Another issue raised was that of proximity: most standard parking regulations hold businesses exempt that are within 400 to 500 feet of public parking. However, Miller informed the board, that did not apply to the Lenox Historical District. Instead, the margin was 1,000 feet: should a business be within that amount, it would be exempt from the bylaw's requirements.

"One thousand would make it so everyone in the district that we're proposing would be exempt, and within a clear distance of [public parking]. If you're doing the 400-500 in our district, you're really limiting who would benefit from that," said Miller.

"What you're going to lose is these fringe businesses," added Spaulding. "There would be eight buildings around the edge [of the historic district] that are lost."

In looking at the map of the commercial and historic district overlay, the board noticed these eight parcels were only partially within the boundary lines – though that was enough, according to Lenox law.

"If you're in at all, you're in," quipped Spaulding, emphasizing that any parcel that lay within the boundary of the historic district was included in that grouping.

McNaulty-Vaughn seemed incredulous at that, and suggested the board simply redraw the boundaries to fully include those partial properties – which the other members were supportive of doing, and made the change at that point.

(It was a small change, but geared toward clarity and efficiency.)

"What we have currently [versus] what we had a hundred years ago," she went on to say, "[is] commercial activities on Franklin Street but not Church Street, and then the houses have become businesses; we're not a Great Barrington, which obviously has a certain scale ... so how do we operate in a way that makes sense for our scale? Very complicated problem."

Miller was quick with a rebuttal, saying she had counted all the parking spaces in Lenox, which totaled around 845: "That includes 44 proposed municipal parking spaces that the town is going to be adding over the summer."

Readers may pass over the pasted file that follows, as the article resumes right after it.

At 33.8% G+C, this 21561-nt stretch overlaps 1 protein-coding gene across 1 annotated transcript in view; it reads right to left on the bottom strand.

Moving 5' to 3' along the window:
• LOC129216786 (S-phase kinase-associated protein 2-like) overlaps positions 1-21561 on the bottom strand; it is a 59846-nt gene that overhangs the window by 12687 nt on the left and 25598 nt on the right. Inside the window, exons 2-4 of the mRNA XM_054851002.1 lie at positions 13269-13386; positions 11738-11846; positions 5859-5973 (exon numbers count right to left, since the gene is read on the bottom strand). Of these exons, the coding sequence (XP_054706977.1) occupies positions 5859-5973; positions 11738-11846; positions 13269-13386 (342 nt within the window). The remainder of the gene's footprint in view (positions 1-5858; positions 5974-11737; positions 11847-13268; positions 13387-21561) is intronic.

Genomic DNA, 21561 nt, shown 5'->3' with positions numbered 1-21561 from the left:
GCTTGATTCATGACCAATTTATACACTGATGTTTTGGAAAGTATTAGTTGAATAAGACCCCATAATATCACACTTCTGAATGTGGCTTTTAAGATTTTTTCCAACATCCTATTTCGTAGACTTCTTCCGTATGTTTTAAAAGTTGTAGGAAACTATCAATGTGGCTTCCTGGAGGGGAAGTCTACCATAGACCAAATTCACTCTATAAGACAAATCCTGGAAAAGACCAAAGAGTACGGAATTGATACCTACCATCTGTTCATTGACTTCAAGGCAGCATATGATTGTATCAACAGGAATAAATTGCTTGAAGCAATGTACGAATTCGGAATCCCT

Great Barrington has between 900-1,000 parking spaces, in comparison.

Said Spaulding with some pride, "We would be comparable to the number of spots in Great Barrington, where there are far more businesses."

While more spaces is generally a good idea, Spaulding and Miller are advocating following a new trend in urban planning: that of only setting a maximum amount of parking spaces (to avoid paving too much land), and letting the market set the minimum.

"Too much parking then disrupts the urban fabric and really can cause pedestrian safety issues," assured Miller.

She also emphasized the untapped parking resources around Lenox (citing the Berkshire Bank public lot that was virtually empty at lunch hour), "and one of the prongs of our parking approach would be to have better wayfinding, to direct people to the available parking."

Spaulding agreed (as did the rest of the board and any business owner present) – he promised they were already working on designing new signage, which would complete the full picture of improved parking around historic Lenox.

Tags: bylaws,   parking,   

iBerkshires.com welcomes critical, respectful dialogue; please keep comments focused on the issues and not on personalities. Profanity, obscenity, racist language and harassment are not allowed. iBerkshires reserves the right to ban commenters or remove commenting on any article at any time. Concerns may be sent to info@iberkshires.com.

Feigenbaum Grant Helps Pleasant Valley Wildlife Sanctuary Improve Accessibility

Lenox, Mass. — With a gift from the Feigenbaum Foundation, Pleasant Valley Wildlife Sanctuary's Opening Doors to Nature capital campaign is within $50,000 of its $1,125,000 goal.
The $100,000 grant will help improve Pleasant Valley's accessibility, allowing the  wildlife sanctuary in Lenox to welcome a broader and more diverse audience for outdoor recreation and creative nature-based education programs.
Opening Doors to Nature supports construction of an addition to the sanctuary's 18th-century program barn that includes accessible visitor amenities and outdoor learning spaces.
The new building will open this spring and allow Pleasant Valley to meet the growing demand for visitation, programs, and partnerships.
View Full Story

More Lenox Stories